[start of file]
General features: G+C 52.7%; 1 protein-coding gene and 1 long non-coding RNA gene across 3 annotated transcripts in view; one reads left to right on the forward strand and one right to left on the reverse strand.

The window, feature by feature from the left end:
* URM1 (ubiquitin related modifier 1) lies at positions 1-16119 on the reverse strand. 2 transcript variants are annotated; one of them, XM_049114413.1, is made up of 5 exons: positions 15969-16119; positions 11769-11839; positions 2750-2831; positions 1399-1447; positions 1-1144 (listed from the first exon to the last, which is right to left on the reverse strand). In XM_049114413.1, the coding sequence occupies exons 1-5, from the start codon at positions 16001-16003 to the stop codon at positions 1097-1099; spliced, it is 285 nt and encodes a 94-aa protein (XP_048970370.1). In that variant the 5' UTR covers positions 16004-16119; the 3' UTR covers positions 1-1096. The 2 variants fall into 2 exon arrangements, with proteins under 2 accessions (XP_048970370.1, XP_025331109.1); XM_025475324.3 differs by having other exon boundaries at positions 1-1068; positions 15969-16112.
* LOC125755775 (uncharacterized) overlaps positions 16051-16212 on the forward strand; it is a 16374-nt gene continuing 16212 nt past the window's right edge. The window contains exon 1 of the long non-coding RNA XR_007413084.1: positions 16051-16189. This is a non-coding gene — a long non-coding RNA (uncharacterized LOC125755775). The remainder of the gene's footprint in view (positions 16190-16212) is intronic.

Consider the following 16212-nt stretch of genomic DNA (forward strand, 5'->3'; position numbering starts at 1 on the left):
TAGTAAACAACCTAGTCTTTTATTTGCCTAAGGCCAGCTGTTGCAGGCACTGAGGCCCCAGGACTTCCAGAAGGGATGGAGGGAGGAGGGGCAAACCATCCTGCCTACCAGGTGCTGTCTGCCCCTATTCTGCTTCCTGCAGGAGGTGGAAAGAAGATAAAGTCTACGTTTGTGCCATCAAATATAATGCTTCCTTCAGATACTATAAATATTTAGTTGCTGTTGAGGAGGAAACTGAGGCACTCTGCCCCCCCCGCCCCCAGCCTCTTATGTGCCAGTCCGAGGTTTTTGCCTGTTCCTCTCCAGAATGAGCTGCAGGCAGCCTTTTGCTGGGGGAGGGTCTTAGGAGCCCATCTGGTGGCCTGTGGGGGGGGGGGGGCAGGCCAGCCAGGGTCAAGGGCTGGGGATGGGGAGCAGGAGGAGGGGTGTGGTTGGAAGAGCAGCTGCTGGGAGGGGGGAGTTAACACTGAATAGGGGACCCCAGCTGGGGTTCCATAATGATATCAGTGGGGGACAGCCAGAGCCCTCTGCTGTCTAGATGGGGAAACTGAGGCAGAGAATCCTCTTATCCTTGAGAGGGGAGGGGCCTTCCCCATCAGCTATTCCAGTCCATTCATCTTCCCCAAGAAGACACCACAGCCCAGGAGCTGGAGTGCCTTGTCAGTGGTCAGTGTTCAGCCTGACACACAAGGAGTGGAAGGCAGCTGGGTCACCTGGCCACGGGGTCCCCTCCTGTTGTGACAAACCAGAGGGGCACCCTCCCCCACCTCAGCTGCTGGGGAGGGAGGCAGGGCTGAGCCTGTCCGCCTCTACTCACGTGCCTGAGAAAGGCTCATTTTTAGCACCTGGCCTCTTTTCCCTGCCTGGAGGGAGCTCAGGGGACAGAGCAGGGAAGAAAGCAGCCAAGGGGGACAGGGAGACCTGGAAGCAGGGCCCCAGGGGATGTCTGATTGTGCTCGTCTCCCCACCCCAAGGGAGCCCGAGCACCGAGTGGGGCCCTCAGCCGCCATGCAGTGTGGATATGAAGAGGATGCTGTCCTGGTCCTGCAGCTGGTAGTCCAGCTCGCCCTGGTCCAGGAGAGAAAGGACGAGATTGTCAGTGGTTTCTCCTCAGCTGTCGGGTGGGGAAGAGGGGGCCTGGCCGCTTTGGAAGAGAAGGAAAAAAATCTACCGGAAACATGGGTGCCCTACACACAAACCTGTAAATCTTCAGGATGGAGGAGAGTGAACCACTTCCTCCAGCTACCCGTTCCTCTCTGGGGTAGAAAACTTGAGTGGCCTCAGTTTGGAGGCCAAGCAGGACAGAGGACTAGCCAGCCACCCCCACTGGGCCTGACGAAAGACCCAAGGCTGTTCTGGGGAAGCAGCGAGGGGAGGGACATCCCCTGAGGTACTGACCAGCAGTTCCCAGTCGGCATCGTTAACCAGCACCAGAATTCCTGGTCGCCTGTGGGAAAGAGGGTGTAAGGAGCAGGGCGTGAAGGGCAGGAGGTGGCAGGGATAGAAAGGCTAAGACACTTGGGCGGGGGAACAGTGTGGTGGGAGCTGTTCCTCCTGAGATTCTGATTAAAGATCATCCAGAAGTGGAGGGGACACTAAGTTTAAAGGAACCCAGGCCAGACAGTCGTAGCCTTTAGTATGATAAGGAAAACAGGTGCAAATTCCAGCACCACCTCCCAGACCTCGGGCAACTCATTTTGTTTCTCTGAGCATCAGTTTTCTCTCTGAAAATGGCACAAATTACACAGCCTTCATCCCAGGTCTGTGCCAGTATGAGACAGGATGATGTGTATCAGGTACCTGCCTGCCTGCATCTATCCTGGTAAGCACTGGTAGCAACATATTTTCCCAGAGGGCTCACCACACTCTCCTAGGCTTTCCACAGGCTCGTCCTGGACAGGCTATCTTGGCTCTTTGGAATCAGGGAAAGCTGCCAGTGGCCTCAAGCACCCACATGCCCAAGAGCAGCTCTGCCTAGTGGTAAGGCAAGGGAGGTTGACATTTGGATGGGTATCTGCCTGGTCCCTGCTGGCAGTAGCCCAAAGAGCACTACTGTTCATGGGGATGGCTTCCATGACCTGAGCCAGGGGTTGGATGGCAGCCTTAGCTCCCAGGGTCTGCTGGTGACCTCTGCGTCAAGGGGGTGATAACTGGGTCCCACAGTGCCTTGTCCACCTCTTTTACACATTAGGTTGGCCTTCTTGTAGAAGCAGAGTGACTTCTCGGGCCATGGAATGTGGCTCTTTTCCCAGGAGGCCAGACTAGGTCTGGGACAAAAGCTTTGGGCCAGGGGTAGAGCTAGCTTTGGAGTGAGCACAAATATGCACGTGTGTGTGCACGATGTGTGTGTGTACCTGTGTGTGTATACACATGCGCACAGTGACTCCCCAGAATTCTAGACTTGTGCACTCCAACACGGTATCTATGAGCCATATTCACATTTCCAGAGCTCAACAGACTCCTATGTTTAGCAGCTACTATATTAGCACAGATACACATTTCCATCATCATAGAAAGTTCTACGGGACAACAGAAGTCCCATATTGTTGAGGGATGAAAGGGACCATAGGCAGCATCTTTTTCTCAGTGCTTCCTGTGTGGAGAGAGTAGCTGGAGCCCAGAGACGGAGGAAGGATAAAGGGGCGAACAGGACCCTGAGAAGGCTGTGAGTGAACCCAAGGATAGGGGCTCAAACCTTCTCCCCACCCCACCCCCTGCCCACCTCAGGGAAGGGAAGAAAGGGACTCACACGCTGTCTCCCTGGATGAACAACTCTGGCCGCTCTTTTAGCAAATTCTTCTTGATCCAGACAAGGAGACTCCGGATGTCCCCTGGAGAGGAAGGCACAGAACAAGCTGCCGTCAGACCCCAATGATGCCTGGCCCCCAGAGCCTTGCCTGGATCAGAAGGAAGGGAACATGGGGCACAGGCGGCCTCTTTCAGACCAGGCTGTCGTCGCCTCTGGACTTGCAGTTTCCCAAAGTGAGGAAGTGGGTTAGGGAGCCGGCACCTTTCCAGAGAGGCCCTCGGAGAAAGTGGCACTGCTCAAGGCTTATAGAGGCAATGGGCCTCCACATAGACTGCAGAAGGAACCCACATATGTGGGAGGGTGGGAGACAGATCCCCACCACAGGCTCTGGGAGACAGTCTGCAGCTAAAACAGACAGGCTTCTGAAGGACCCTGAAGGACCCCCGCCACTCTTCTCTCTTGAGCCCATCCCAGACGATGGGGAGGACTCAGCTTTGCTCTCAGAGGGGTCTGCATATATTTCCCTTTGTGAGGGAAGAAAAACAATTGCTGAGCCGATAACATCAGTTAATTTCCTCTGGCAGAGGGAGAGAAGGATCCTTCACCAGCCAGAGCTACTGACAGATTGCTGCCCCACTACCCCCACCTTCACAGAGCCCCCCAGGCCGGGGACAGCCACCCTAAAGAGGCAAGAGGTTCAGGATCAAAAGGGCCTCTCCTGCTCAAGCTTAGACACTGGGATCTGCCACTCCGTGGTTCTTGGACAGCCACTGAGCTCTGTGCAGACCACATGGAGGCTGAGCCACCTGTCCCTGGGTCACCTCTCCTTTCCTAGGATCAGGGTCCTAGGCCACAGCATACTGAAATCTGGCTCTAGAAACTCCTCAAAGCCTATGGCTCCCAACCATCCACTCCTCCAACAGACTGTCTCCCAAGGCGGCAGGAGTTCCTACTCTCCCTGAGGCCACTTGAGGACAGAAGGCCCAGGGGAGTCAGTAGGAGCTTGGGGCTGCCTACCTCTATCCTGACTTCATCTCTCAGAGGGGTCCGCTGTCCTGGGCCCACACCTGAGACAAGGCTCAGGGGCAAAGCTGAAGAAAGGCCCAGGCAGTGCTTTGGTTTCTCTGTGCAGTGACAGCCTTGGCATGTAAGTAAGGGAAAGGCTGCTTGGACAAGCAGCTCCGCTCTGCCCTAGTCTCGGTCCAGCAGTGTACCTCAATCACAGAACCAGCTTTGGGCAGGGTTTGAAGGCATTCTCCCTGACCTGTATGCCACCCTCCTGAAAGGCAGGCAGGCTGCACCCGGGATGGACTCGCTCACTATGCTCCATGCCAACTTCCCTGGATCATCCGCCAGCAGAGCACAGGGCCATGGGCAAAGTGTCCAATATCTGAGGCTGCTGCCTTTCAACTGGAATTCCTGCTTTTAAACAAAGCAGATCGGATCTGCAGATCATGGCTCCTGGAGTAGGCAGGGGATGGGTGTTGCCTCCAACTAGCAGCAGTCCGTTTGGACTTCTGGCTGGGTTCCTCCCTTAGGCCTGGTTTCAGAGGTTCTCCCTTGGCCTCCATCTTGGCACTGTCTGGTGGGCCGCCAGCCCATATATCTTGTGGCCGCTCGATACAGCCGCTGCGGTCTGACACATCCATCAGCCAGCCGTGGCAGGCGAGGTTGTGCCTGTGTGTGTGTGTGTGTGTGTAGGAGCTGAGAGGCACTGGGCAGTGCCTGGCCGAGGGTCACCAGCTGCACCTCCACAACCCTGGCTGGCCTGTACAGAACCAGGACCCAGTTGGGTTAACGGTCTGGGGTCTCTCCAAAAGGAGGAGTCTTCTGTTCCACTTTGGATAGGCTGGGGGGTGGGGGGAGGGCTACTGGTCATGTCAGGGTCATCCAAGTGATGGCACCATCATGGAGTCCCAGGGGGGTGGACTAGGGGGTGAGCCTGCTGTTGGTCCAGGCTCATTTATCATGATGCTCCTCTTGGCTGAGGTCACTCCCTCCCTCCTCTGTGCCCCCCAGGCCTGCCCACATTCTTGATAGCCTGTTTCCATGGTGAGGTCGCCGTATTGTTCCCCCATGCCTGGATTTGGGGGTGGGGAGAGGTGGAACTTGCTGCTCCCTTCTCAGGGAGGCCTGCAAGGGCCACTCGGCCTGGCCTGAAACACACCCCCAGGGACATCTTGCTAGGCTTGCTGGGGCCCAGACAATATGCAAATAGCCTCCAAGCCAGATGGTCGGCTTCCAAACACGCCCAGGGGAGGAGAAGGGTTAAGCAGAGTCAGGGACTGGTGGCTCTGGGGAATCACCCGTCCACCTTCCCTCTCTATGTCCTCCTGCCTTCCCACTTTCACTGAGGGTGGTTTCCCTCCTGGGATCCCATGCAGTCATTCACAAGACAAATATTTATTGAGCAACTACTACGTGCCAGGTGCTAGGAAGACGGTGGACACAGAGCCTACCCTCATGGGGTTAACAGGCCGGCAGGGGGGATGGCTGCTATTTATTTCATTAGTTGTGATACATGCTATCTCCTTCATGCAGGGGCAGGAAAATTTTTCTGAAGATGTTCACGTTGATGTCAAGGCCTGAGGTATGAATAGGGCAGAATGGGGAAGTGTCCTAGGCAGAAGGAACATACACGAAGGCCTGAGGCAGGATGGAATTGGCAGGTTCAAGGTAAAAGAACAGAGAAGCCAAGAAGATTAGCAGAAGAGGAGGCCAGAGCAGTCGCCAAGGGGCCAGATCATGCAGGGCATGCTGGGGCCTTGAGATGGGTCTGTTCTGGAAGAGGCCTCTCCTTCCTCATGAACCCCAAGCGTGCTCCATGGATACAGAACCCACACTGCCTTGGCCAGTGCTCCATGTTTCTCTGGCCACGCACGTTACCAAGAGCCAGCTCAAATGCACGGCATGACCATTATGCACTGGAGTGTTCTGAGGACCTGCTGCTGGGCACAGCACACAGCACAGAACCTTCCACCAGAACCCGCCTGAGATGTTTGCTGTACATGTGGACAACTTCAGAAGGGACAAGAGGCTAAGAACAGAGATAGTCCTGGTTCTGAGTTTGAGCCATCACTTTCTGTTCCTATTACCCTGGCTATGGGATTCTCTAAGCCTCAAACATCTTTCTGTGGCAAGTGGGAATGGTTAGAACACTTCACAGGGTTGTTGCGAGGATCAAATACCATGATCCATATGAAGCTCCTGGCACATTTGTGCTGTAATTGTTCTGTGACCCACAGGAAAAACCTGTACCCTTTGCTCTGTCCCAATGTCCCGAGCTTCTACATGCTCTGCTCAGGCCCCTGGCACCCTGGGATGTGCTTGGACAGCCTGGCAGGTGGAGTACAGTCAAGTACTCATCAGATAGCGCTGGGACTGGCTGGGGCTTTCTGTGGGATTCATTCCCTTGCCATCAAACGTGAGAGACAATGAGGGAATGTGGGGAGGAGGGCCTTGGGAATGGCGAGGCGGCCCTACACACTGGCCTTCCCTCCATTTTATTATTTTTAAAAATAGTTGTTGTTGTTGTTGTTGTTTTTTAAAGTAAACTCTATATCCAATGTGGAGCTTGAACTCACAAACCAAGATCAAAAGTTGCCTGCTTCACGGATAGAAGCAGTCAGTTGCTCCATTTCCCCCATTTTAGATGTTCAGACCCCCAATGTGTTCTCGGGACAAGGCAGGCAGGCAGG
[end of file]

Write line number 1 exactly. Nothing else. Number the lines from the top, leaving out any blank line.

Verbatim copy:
General features: G+C 52.7%; 1 protein-coding gene and 1 long non-coding RNA gene across 3 annotated transcripts in view; one reads left to right on the forward strand and one right to left on the reverse strand.